Generations at War or Sustainable Social Policy in Ageing Societies?
2005 (English)In: The Journal of Political Philosophy, Vol. 13, no 4, 470-489 p.Article in journal (Refereed) Published
The demographic factors that helped trigger the debate about generations and equity will grow in importance, which is a straightforward prediction from the current age structures. This warrants further scientific inquiries. It is also likely to require new policies, or changes in the design of current policies. We argue that although life-cycle considerations have been essential for welfare state policy designs there has not been a corresponding interest for life cycle perspectives in the development of political theory. The shortcomings of both classical liberalism and Marxism can be related to their lack of a life-cycle perspective. In this context, the Myrdals’ argumentation in the 1930s for welfare state policies as a response to demographic challenges can provide guidance also for policy-making in the 21st century. What we argue is that a balanced population growth would reduce the distributive tensions between generations. There are policy options that should be part of a future oriented approach to changing population structures. To invest in human capital and to use migration as a way of increasing the labour force are good examples of investment policies for the future. Such policies boil down to increasing the number of future taxpayers and their productivity. What is warranted to succeed in this endeavour, is a balanced approach; a synthesis between the concern with the way that the welfare state supports different groups in society, on the one hand, and a realistic view of how society works, on the other hand.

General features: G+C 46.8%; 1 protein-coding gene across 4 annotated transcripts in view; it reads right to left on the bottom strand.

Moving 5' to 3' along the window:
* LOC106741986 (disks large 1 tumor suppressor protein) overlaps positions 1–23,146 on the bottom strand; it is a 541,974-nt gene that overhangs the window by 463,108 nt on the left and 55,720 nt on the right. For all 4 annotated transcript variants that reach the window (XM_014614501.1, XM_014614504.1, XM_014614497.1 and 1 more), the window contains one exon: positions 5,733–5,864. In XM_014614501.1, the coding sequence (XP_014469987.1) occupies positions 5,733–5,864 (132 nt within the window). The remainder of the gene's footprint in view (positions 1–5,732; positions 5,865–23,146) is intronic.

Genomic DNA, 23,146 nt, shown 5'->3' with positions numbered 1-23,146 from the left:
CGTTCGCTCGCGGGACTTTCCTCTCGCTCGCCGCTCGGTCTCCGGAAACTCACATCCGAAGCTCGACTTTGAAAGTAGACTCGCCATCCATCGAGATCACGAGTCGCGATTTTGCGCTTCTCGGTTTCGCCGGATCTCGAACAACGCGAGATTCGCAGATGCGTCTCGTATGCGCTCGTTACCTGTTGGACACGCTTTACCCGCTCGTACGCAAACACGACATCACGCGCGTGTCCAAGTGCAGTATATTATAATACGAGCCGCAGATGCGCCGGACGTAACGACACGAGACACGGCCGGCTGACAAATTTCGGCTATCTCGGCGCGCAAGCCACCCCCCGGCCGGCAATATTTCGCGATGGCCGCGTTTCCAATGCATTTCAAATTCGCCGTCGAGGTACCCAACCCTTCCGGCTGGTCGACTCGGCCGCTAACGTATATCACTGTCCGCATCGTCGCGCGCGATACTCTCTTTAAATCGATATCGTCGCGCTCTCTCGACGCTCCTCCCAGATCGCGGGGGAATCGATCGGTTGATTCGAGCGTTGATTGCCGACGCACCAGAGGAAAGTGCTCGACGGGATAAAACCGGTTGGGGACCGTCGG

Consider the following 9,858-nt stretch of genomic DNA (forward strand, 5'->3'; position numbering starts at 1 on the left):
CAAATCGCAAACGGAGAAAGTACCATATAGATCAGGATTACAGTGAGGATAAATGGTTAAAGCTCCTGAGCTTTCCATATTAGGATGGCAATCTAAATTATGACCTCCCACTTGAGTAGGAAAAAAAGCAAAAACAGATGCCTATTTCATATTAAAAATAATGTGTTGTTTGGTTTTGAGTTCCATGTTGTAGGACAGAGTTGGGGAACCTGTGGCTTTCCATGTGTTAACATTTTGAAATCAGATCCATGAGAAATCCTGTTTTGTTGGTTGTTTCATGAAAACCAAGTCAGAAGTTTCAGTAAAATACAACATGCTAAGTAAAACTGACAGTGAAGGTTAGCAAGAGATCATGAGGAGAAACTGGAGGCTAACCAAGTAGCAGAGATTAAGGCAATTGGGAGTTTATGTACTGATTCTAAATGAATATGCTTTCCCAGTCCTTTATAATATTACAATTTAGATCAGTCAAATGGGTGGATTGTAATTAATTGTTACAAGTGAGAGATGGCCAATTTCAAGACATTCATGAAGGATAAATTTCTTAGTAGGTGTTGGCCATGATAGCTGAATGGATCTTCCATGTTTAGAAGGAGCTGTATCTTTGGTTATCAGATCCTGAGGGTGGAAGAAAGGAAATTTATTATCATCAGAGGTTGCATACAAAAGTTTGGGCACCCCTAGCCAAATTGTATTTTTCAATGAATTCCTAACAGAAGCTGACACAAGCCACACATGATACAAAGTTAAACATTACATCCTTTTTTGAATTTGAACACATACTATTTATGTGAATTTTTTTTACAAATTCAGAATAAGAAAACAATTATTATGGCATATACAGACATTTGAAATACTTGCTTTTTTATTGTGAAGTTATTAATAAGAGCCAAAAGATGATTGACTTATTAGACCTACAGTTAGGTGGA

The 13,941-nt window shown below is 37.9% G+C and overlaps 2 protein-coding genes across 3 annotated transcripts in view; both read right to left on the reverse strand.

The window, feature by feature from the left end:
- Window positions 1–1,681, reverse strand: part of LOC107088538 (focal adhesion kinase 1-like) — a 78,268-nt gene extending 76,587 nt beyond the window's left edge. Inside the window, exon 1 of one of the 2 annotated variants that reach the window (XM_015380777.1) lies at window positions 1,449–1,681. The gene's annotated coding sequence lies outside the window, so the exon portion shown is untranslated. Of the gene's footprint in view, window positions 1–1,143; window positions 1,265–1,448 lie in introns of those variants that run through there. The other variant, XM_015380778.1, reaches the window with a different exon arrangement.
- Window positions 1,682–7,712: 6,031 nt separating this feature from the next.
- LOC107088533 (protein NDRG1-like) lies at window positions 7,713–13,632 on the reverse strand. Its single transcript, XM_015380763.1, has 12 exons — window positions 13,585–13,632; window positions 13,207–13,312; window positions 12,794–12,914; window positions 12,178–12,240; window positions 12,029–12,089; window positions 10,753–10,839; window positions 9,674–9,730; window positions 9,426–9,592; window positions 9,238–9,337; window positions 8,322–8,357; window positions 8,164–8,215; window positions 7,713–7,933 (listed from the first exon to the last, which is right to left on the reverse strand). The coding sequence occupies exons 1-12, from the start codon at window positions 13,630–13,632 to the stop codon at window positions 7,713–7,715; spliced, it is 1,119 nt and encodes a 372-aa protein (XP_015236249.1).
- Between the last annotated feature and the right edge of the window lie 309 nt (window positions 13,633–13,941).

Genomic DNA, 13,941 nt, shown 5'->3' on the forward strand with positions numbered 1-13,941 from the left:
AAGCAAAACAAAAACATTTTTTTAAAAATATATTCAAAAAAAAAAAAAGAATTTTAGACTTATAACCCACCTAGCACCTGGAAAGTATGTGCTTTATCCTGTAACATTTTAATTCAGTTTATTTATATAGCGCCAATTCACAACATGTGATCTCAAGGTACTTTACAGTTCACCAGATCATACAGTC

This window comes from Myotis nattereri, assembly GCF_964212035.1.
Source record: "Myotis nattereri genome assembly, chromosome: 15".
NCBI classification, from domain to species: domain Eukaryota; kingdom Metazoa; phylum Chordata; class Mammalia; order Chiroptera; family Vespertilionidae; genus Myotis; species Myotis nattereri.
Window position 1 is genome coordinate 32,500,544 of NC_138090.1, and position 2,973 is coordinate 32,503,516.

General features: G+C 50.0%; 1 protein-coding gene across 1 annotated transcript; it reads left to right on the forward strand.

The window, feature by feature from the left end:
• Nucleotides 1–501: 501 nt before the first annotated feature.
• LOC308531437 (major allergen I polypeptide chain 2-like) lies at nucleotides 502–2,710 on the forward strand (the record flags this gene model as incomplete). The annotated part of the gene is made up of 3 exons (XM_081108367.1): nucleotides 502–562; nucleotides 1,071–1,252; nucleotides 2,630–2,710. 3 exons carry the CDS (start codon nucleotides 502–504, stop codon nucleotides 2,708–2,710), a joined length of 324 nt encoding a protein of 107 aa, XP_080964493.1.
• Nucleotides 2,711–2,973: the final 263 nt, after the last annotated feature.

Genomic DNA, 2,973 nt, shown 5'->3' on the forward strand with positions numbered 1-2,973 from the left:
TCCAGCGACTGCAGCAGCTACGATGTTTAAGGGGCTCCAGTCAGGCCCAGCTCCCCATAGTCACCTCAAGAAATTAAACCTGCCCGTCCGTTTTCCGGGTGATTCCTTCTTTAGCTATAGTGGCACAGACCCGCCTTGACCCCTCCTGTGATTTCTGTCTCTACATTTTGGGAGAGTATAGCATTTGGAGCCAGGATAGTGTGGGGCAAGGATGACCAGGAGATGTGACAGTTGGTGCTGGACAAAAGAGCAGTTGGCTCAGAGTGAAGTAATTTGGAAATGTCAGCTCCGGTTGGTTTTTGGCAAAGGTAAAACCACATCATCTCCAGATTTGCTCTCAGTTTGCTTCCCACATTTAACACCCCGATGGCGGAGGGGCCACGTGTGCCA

Place, publisher, year, edition, pages
2005. Vol. 13, no 4, 470-489 p.
Social and Economic Geography Economics Social Sciences
IdentifiersURN: urn:nbn:se:su:diva-20066OAI: oai:DiVA.org:su-20066DiVA: diva2:186591